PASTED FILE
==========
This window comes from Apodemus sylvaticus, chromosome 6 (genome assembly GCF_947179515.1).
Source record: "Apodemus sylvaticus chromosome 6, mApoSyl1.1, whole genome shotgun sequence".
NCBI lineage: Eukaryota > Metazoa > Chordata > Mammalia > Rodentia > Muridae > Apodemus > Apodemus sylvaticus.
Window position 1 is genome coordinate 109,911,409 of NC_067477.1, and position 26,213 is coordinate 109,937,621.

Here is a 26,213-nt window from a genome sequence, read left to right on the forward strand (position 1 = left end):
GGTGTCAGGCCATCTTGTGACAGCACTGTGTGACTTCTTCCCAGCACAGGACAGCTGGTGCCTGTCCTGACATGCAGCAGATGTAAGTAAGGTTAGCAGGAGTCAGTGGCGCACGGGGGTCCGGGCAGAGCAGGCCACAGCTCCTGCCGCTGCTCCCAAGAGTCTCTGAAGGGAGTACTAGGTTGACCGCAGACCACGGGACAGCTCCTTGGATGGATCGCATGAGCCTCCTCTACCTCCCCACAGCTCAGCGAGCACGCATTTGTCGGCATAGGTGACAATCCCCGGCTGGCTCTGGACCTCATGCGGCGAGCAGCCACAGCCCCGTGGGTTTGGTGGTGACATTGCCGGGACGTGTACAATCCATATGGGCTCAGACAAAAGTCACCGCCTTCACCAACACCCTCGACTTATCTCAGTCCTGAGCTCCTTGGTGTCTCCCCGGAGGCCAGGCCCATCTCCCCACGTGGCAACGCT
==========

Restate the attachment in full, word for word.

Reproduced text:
This window comes from Apodemus sylvaticus, chromosome 6 (genome assembly GCF_947179515.1).
Source record: "Apodemus sylvaticus chromosome 6, mApoSyl1.1, whole genome shotgun sequence".
NCBI lineage: Eukaryota > Metazoa > Chordata > Mammalia > Rodentia > Muridae > Apodemus > Apodemus sylvaticus.
Window position 1 is genome coordinate 109,911,409 of NC_067477.1, and position 26,213 is coordinate 109,937,621.

Here is a 26,213-nt window from a genome sequence, read left to right on the forward strand (position 1 = left end):
GGTGTCAGGCCATCTTGTGACAGCACTGTGTGACTTCTTCCCAGCACAGGACAGCTGGTGCCTGTCCTGACATGCAGCAGATGTAAGTAAGGTTAGCAGGAGTCAGTGGCGCACGGGGGTCCGGGCAGAGCAGGCCACAGCTCCTGCCGCTGCTCCCAAGAGTCTCTGAAGGGAGTACTAGGTTGACCGCAGACCACGGGACAGCTCCTTGGATGGATCGCATGAGCCTCCTCTACCTCCCCACAGCTCAGCGAGCACGCATTTGTCGGCATAGGTGACAATCCCCGGCTGGCTCTGGACCTCATGCGGCGAGCAGCCACAGCCCCGTGGGTTTGGTGGTGACATTGCCGGGACGTGTACAATCCATATGGGCTCAGACAAAAGTCACCGCCTTCACCAACACCCTCGACTTATCTCAGTCCTGAGCTCCTTGGTGTCTCCCCGGAGGCCAGGCCCATCTCCCCACGTGGCAACGCT